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516.20+5.40 (+1.06%)
At close: 4:35PM GMT
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Previous close510.80
Bid518.60 x 0
Ask519.20 x 0
Day's range501.00 - 525.00
52-week range218.00 - 1,084.50
Avg. volume2,590,669
Market cap3.066B
Beta (5Y monthly)1.70
PE ratio (TTM)3.56
EPS (TTM)145.10
Earnings dateN/A
Forward dividend & yield0.45 (16.85%)
Ex-dividend date12 Feb 2020
1y target est15.65
  • Merkel’s Coalition Splits Over Aid for Thyssenkrupp and TUI

    Merkel’s Coalition Splits Over Aid for Thyssenkrupp and TUI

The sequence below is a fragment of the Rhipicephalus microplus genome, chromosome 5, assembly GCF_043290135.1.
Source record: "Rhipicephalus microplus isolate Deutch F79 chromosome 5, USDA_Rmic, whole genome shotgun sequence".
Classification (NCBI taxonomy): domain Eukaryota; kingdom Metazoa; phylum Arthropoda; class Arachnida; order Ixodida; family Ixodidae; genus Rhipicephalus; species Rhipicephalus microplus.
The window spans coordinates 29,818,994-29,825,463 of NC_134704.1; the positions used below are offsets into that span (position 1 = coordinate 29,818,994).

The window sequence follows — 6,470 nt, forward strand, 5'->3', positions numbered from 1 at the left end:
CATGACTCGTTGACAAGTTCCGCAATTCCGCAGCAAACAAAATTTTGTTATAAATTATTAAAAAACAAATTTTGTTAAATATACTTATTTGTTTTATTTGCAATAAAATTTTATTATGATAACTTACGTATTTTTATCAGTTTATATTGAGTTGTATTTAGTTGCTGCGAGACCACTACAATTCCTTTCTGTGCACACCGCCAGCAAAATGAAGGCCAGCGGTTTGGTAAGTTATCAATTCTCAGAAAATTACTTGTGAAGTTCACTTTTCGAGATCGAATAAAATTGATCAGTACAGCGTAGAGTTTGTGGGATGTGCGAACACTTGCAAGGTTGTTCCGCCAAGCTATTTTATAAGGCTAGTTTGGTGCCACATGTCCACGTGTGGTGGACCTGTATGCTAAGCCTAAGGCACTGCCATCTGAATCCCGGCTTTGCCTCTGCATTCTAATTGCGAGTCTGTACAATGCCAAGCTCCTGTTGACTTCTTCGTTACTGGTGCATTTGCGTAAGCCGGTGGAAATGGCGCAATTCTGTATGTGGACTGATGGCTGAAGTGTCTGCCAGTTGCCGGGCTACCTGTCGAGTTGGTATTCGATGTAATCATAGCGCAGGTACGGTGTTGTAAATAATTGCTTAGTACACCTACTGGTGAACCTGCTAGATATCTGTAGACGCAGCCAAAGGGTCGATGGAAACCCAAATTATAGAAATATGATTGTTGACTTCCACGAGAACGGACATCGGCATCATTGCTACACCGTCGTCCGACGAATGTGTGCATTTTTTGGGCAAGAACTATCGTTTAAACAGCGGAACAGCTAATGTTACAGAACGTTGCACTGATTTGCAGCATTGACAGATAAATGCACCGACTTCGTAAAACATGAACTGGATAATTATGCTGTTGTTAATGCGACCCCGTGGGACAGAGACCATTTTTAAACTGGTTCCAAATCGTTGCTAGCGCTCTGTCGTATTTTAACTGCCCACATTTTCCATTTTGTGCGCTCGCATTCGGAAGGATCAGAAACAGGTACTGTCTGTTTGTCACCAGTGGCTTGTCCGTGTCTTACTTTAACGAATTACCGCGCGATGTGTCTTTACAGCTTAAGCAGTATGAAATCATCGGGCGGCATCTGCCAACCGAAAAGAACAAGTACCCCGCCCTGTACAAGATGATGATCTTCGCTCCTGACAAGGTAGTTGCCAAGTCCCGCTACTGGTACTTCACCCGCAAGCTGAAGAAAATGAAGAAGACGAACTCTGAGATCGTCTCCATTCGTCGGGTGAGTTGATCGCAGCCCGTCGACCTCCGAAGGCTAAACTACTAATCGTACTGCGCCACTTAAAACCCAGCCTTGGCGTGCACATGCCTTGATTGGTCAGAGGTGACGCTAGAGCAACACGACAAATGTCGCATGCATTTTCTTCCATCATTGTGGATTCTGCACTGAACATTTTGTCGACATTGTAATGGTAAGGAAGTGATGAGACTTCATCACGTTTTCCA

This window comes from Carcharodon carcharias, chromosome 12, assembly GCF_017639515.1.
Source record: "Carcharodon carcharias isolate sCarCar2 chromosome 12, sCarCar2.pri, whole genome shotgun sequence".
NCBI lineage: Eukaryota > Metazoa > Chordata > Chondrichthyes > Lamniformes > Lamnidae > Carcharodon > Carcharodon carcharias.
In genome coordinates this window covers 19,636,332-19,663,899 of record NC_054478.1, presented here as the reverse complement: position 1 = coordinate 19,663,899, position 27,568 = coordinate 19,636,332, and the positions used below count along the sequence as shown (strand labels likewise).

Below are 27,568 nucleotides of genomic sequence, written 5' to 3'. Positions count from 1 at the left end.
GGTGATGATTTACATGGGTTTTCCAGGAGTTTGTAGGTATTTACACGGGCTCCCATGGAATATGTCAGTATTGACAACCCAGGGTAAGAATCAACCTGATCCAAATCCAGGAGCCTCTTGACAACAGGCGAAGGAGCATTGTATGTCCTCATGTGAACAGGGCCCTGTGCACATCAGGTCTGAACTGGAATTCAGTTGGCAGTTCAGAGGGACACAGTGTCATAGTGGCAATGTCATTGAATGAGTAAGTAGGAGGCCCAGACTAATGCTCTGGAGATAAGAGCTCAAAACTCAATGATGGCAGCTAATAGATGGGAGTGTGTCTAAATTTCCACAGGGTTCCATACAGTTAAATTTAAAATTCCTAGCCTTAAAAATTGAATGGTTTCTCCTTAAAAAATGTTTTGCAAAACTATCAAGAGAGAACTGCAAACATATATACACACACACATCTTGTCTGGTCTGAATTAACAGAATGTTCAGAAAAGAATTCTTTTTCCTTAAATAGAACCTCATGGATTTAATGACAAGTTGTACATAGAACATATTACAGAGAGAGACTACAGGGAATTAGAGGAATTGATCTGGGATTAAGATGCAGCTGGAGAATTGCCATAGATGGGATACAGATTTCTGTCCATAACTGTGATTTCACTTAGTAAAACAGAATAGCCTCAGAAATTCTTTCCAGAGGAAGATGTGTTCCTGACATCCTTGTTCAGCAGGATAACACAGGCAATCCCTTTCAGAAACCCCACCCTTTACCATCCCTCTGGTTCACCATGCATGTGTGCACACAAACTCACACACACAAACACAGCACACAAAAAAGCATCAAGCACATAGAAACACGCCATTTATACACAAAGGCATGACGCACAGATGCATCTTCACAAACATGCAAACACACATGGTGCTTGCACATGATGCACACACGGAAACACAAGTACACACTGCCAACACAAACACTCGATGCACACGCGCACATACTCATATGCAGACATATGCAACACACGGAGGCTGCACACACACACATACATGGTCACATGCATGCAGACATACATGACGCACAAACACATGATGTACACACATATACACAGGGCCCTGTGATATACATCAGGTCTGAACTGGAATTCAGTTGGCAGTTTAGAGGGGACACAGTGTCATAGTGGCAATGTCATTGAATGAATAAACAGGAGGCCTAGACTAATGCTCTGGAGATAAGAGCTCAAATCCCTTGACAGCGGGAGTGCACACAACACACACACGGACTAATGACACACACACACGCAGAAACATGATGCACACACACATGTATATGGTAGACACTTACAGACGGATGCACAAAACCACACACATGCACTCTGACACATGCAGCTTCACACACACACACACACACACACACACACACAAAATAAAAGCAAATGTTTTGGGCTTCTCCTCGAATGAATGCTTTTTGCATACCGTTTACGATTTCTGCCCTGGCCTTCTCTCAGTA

(Bloomberg) -- The prospect of bailing out more companies battered by the coronavirus pandemic is opening up a split in the German government, with free marketeers resisting a push for increased state intervention, according to people familiar with the matter.Chancellor Angela Merkel’s government in recent weeks has signaled it would help travel operator TUI AG and steelmaker Thyssenkrupp AG overcome a collapse in revenues. As the companies enter talks for multibillion-euro bailouts from the government rescue fund, the coalition is divided over how much power the state should take when it hands over taxpayer cash, the people said.The junior party in Merkel’s coalition, the center-left SPD, wants to reprise the model for the 9 billion-euro ($10.6 billion) bailout of Deutsche Lufthansa AG in which Berlin secured voting rights and two supervisory board seats. Conservatives in Merkel’s Christian Democratic Union are resisting, and want a so-called silent holding that would limit state interference, the people said.“Those who pay, need to have a say,” SPD lawmaker Andreas Schwarz, a member of the committee overseeing the rescue fund, said in a phone interview.The ideological clash shows how coronavirus has ended decades of light-touch government in Europe’s economic powerhouse. The outcome could signal a more assertive state presence in German industry for years to come.Read More: Merkel Is Seizing Her Chance to Revolutionize Germany’s EconomyThe Lufthansa rescue made the German government the biggest shareholder in the country’s flagship carrier, thrusting the state back into the heart of a company it privatized with fanfare more than 20 years ago.The latest dispute comes as TUI and Thyssenkrupp enter talks for government bailouts. TUI is expected to seek 1 billion to 2 billion euros after coronavirus upended the global travel market, while Thyssenkrupp is likely to seek a similar amount for its ailing steel division, people familiar with the matter said previously. Thyssenkrupp is also applying for extra money from a German government fund established to decarbonize heavy industry via hydrogen.The prospect of keeping steel production in Germany, where it can more easily oversee the shift to a manufacturing process with lower carbon emissions, adds an extra incentive for the government.No More LoansAlready heavily indebted, the companies won’t receive government loans like Adidas AG, which has paid back its debt, or shipbuilder MV Werften, a victim of the collapse in sea cruises, and will instead discuss capital injections with officials from the rescue fund.Thyssenkrupp on Thursday said it will eliminate 11,000 jobs over the next several years and forecast a net loss of more than 1 billion euros this year. The announcement sent the stock down by as much as 7.7% in early trading. As the government discusses support for the company, Economy Minister Peter Altmaier would prefer a silent participation that would inject capital without giving government voting rights or seats on the supervisory board, people familiar with the matter said.Opposing Altmaier, Germany’s finance ministry led by the SPD’s Olaf Scholz would like an active stake that would give politicians voting rights at the company. Mindful of public anger at taxpayer losses incurred in banking bailouts following the 2008 crisis, the SPD wants control to prevent a repeat.Read More: Thyssenkrupp in Talks for Over 5 Billion Euros in Steel AidAllied with the SPD, Thyssenkrupp’s labor unions would like to see the government take an active stake, potentially limiting management’s ability to slash jobs and close units.“The present situation shows how urgently necessary it is that the state takes a stake in Thyssenkrupp’s steel unit,” union official Knut Giesler said Tuesday after a potential buyer for its heavy plate steel mill, a maker of metals for use in construction, withdrew from talks.Fighting for survival after a collapse in international travel, TUI Chief Executive Officer Friedrich Joussen told Germany’s Spiegel magazine it couldn’t rule out the government taking a stake even as it looked to raise up to 1 billion euros in a new capital from investors.TUI, with 3 billion euros in loans, has received Germany’s second-biggest corona bailout so far, topped only by Lufthansa. Adding more debt could put the company at risk of breaching its covenants when a waiver of the debt limit rules expires in 10 months from now.(Updates with Thyssenkrup job cuts in 10th paragraph.)For more articles like this, please visit us at bloomberg.comSubscribe now to stay ahead with the most trusted business news source.©2020 Bloomberg L.P.